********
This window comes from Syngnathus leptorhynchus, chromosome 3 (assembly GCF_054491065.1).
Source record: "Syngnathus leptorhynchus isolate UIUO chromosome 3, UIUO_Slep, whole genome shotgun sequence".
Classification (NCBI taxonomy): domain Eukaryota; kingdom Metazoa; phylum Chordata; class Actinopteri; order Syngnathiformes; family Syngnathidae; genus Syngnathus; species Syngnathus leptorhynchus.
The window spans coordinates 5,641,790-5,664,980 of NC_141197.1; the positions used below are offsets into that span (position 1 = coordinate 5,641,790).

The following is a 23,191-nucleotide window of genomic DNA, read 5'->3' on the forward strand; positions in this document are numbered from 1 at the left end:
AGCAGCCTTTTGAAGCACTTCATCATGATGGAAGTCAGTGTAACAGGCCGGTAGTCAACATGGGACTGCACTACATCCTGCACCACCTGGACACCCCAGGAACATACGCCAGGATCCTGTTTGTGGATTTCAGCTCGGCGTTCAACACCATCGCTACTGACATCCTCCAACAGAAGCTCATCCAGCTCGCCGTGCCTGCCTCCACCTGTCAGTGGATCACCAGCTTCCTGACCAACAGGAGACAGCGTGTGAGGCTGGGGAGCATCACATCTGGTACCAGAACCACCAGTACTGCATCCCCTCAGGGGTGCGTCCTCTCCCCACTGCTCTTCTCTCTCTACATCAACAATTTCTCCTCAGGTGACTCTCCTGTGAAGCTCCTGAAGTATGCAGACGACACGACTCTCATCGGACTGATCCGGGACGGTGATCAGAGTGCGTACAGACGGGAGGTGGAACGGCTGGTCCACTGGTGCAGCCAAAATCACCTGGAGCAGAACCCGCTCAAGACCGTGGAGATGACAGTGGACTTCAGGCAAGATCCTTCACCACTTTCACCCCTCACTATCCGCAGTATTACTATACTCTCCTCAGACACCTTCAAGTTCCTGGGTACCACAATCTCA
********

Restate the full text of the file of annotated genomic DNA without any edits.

This window comes from Syngnathus leptorhynchus, chromosome 3 (assembly GCF_054491065.1).
Source record: "Syngnathus leptorhynchus isolate UIUO chromosome 3, UIUO_Slep, whole genome shotgun sequence".
Classification (NCBI taxonomy): domain Eukaryota; kingdom Metazoa; phylum Chordata; class Actinopteri; order Syngnathiformes; family Syngnathidae; genus Syngnathus; species Syngnathus leptorhynchus.
The window spans coordinates 5,641,790-5,664,980 of NC_141197.1; the positions used below are offsets into that span (position 1 = coordinate 5,641,790).

The following is a 23,191-nucleotide window of genomic DNA, read 5'->3' on the forward strand; positions in this document are numbered from 1 at the left end:
AGCAGCCTTTTGAAGCACTTCATCATGATGGAAGTCAGTGTAACAGGCCGGTAGTCAACATGGGACTGCACTACATCCTGCACCACCTGGACACCCCAGGAACATACGCCAGGATCCTGTTTGTGGATTTCAGCTCGGCGTTCAACACCATCGCTACTGACATCCTCCAACAGAAGCTCATCCAGCTCGCCGTGCCTGCCTCCACCTGTCAGTGGATCACCAGCTTCCTGACCAACAGGAGACAGCGTGTGAGGCTGGGGAGCATCACATCTGGTACCAGAACCACCAGTACTGCATCCCCTCAGGGGTGCGTCCTCTCCCCACTGCTCTTCTCTCTCTACATCAACAATTTCTCCTCAGGTGACTCTCCTGTGAAGCTCCTGAAGTATGCAGACGACACGACTCTCATCGGACTGATCCGGGACGGTGATCAGAGTGCGTACAGACGGGAGGTGGAACGGCTGGTCCACTGGTGCAGCCAAAATCACCTGGAGCAGAACCCGCTCAAGACCGTGGAGATGACAGTGGACTTCAGGCAAGATCCTTCACCACTTTCACCCCTCACTATCCGCAGTATTACTATACTCTCCTCAGACACCTTCAAGTTCCTGGGTACCACAATCTCA